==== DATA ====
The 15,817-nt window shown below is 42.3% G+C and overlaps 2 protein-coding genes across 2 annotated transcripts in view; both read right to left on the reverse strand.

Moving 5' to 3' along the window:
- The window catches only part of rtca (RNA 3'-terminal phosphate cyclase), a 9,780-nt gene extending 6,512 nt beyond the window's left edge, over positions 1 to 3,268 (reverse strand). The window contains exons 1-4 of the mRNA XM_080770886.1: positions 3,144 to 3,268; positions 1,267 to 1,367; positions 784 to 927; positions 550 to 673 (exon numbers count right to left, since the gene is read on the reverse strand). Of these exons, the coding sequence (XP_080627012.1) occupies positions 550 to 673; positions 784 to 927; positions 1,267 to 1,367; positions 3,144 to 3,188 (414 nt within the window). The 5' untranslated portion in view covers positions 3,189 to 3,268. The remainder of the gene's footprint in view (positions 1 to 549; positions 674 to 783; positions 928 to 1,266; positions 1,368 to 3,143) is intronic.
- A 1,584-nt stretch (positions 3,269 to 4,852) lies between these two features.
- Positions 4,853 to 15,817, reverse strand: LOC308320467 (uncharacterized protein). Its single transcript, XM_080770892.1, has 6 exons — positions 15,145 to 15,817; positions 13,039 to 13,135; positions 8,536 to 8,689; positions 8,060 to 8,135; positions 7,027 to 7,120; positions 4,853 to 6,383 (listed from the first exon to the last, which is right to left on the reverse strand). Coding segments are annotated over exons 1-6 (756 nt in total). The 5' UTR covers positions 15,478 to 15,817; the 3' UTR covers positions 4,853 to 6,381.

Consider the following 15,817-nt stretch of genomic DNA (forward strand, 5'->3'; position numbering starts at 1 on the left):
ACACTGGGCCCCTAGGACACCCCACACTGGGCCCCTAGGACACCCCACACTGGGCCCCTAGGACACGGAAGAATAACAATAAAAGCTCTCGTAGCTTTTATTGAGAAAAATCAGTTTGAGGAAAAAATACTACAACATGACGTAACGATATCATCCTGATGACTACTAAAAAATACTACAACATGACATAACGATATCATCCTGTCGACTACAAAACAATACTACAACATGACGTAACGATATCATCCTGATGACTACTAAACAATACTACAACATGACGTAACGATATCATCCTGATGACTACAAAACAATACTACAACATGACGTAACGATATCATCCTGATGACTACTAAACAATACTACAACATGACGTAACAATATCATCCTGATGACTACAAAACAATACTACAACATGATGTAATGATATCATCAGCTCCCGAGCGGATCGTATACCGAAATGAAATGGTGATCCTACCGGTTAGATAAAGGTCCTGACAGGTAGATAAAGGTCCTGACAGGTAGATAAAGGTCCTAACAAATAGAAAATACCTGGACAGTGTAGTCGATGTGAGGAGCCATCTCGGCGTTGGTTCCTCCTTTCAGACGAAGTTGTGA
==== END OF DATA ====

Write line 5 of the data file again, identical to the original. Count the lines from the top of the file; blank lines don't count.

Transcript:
- Positions 4,853 to 15,817, reverse strand: LOC308320467 (uncharacterized protein). Its single transcript, XM_080770892.1, has 6 exons — positions 15,145 to 15,817; positions 13,039 to 13,135; positions 8,536 to 8,689; positions 8,060 to 8,135; positions 7,027 to 7,120; positions 4,853 to 6,383 (listed from the first exon to the last, which is right to left on the reverse strand). Coding segments are annotated over exons 1-6 (756 nt in total). The 5' UTR covers positions 15,478 to 15,817; the 3' UTR covers positions 4,853 to 6,381.